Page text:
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Trump to Review Soldier’s Case Charged with Murdering Afghan

by AFP

Angela Weiss—AFP

U.S. president says he will revisit Major Matt Golsteyn’s case, in which American soldier is accused of premeditated murder of alleged bomb-maker

U.S. President Donald Trump said on Sunday that he would review the case of a soldier charged with premeditated murder for killing an alleged bomb-maker in Afghanistan.

“I will be reviewing the case of a ‘U.S. Military hero,’ Major Matt Golsteyn, who is charged with murder,” Trump wrote on Twitter. The president’s tweet mentioned Fox News, the channel on which Golsteyn’s attorney and his wife were interviewed about the issue earlier in the day.

U.S. media reported that the soldier killed the suspected bomb-maker after he was detained in 2010, and that Golsteyn admitted to doing so both to the CIA in 2011 and on Fox in 2016. The latter appearance prompted the military to open a new investigation after Golsteyn was previously cleared.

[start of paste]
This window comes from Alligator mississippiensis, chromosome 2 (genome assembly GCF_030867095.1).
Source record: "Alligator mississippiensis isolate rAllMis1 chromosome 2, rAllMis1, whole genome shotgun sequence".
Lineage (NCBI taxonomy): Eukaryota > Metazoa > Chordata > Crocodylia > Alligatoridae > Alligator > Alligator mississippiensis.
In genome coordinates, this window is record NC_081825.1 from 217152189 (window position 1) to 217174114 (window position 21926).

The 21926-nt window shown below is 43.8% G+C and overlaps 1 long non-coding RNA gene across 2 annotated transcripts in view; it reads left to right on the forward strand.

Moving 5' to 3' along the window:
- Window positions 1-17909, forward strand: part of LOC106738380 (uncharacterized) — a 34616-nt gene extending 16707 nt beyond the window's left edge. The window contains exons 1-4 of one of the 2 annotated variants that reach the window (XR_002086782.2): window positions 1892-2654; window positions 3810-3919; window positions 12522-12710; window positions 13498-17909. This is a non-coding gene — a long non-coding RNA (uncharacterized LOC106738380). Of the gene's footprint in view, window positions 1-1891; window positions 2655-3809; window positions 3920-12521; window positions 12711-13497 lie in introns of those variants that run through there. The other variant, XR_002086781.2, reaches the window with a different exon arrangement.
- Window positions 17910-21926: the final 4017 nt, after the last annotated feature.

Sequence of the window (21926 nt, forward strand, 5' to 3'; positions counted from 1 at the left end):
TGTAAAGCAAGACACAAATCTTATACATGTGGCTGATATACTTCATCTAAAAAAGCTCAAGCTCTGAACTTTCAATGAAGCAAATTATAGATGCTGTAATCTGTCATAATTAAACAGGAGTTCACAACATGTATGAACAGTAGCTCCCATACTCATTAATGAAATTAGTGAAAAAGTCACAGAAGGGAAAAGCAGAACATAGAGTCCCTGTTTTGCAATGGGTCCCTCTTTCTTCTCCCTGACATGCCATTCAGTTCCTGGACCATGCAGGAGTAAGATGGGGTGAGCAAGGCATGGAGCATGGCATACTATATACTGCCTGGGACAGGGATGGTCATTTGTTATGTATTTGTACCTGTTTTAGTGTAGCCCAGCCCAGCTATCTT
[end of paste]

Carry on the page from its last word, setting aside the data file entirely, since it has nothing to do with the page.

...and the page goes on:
His attorney, Phillip Stackhouse, tweeted that Golsteyn is charged with “premeditated murder, a death penalty offense for allegedly killing a Taliban bomb-maker during combat operations in Marjah, Afghanistan.”

A U.S. military spokesperson confirmed the charge but said, “We are not at liberty to discuss details of an ongoing case or investigation to ensure the rights of the accused are protected.”

Speaking on Fox, Stackhouse on Sunday denied “a narrative… put out” by the military in which Golsteyn “released this Taliban bomb-maker, walked him back to the house… and assassinated him in his house.” As to why his client is being charged now, Stackhouse said, “The prosecutor in this case has intimated to me that they have new evidence.”

Golsteyn’s wife Julie, also appearing on Fox, denied that her husband had “killed someone in cold blood” and said that “there are a lot of words flying around that make this very difficult for us as a family.” Golsteyn is due to report to Fort Bragg in North Carolina on Monday, she said.

The U.S. has fought a grinding 17-year war against Taliban insurgents in Afghanistan—a bloody, destructive and expensive conflict for which there is no end in sight.

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